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Issues

Education

Oklahomans deserve access to quality public education from birth to death, and to achieve that we have to increase funding for public education programs.


Health Care and Mental Health

Far too many Oklahomans feel unable to go to the doctor when they don't feel well, and even more are not receiving regular preventive care or even seeing the same doctor twice. For mental health, the stigma is more than just preventing people from seeking services, its preventing our state from adequately funding those services too.


OKDHS and Housing

In 2016 OKDHS announced it was temporarily suspending its Daycare assistance program due to running out of money. They report about 2,000 families apply for this service each month. That is 2,000 Oklahoma parents struggling with childcare while they work or attend school; which is unacceptable. Tulsa and Oklahoma City are 'Built for Zero' cities, which means they are a part of an initiative to end chronic homelessness. However the current expected wait for help from Tulsa Housing Authority is 6-12 months. With Oklahoma City Housing Authority, application processing take 2-4 weeks. If you call about emergency housing they will quickly tell you, there is none in Oklahoma.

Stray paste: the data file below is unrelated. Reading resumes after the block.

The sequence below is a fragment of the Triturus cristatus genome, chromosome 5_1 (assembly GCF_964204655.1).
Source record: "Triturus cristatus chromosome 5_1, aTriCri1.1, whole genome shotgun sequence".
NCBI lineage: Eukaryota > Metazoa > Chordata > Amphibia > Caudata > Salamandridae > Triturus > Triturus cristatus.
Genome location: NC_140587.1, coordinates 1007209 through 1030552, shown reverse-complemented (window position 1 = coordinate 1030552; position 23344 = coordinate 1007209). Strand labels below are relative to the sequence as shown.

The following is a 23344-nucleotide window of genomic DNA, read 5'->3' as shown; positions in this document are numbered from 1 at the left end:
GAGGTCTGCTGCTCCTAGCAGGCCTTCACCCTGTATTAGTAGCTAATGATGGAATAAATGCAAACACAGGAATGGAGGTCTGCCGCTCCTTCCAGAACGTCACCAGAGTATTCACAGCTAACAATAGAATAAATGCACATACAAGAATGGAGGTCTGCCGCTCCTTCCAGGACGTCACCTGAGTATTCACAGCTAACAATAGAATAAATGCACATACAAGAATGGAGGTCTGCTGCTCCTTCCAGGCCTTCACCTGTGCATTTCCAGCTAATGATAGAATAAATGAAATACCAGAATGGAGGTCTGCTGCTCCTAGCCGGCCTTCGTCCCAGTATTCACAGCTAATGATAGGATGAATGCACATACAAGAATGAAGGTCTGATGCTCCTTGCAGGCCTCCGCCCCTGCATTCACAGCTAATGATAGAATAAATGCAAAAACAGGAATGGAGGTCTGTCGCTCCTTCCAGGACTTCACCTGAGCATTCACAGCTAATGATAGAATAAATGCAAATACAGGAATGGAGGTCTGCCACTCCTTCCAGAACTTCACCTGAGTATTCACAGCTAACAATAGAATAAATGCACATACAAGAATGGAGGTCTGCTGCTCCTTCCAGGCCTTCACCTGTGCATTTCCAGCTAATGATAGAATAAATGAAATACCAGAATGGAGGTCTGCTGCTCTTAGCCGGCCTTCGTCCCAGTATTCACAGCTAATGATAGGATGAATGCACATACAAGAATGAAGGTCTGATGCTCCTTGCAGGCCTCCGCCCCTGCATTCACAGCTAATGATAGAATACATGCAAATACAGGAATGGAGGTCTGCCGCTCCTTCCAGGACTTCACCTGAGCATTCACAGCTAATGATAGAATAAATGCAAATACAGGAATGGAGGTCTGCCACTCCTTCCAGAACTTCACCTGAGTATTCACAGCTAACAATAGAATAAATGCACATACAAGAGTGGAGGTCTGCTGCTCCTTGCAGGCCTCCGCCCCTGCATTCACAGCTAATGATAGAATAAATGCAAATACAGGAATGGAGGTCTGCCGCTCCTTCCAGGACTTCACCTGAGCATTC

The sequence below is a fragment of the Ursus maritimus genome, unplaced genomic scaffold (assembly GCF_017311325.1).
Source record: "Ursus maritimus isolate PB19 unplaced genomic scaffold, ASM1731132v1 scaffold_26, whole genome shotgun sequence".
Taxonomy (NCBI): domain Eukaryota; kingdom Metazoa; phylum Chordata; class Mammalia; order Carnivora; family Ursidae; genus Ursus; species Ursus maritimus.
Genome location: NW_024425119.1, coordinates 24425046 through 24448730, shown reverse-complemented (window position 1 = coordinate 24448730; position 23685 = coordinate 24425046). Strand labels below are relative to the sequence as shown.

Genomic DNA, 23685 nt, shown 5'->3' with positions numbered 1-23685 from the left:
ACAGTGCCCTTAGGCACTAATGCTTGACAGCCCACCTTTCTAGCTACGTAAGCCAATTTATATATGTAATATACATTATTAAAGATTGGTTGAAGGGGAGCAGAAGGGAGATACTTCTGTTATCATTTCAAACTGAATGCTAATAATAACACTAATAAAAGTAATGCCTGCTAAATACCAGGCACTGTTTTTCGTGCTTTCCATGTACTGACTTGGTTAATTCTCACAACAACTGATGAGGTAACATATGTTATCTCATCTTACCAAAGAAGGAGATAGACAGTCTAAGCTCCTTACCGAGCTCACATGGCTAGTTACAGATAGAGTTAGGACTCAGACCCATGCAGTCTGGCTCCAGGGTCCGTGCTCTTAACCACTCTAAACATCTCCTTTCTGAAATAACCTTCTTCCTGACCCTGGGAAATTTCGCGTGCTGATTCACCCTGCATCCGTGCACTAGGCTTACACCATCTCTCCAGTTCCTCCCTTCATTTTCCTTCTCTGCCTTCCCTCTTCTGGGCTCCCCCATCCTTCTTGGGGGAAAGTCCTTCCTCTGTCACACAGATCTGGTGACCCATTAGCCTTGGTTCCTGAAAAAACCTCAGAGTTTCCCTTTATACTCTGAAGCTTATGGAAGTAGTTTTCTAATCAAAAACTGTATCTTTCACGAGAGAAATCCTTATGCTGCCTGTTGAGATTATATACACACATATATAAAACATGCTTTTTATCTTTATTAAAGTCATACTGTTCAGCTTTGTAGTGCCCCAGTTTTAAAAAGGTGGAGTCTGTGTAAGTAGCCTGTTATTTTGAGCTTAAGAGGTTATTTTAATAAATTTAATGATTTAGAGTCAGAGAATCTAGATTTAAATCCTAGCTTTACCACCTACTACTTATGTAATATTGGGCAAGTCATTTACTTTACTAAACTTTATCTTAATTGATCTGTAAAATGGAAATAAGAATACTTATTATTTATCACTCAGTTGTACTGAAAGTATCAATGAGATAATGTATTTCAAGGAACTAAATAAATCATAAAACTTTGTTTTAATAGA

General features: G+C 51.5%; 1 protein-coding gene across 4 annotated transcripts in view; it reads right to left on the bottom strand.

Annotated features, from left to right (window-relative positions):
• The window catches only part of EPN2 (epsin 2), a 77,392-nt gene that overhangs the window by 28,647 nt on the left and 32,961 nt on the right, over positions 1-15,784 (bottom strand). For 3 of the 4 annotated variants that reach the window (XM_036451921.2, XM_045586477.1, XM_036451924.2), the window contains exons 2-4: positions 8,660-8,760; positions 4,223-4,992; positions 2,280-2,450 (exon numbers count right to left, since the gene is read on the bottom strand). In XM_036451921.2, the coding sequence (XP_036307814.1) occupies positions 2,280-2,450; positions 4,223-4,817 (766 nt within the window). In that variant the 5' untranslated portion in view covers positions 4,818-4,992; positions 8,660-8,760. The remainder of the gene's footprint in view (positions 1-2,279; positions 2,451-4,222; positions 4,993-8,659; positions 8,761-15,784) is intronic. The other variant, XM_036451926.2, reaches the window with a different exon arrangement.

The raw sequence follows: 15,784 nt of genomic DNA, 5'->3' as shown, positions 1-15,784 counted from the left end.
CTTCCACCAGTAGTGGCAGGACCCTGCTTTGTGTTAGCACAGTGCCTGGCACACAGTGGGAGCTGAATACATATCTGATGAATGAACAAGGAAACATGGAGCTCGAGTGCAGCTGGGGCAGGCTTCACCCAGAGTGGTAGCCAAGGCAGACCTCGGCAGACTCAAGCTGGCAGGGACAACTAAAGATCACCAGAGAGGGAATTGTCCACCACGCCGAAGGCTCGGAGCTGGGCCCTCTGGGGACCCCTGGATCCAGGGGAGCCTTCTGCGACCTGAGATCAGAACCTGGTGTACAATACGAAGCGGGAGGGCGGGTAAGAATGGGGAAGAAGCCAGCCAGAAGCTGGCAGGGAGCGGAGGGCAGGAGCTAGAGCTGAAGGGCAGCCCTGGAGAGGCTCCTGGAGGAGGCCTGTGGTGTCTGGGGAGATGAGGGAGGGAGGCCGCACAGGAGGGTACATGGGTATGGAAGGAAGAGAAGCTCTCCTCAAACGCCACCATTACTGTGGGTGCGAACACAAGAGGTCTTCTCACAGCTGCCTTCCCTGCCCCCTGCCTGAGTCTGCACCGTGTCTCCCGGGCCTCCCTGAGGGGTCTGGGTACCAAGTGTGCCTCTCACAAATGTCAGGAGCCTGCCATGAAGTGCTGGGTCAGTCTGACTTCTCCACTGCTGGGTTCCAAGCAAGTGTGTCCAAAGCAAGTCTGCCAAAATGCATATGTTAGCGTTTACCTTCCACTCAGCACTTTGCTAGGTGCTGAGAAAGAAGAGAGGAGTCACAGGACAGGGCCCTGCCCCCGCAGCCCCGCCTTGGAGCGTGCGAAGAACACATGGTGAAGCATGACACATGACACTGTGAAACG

Accountability and Outcome Measurements for Safety

Oklahoma continues to make national new for officer involved shootings. We need state laws to provide oversight and accountability when it comes to officer involved shootings. But we also need outcome measurements on the overall safety of minority populations in Oklahoma. If we want to continue attracting growth and change, everyone needs to feel safe in Oklahoma.


Tax breaks, Infrastructure, and Renewable Energy

Speaking of growth and change,  when we continue to let large businesses have incentives with lower tax rates we stifle our growth. 

The American Society of Civil Engineers rates our roads as C- many Oklahomans in rural areas would quickly contest this rating as generous. 

Oklahoma was built on the Oil and Gas industry, and for many Oklahomans; it still puts food on the table. As the world moves forward when know these resources are becoming more limited and working against us in the long run. However Oklahoma currently penalizes homeowners for utilizing solar energy for their homes. We need to encourage a smooth transition to renewable energy to keep our Earth healthy and our economy stable.



Allison Ikley-Freeman for Oklahoma 2017
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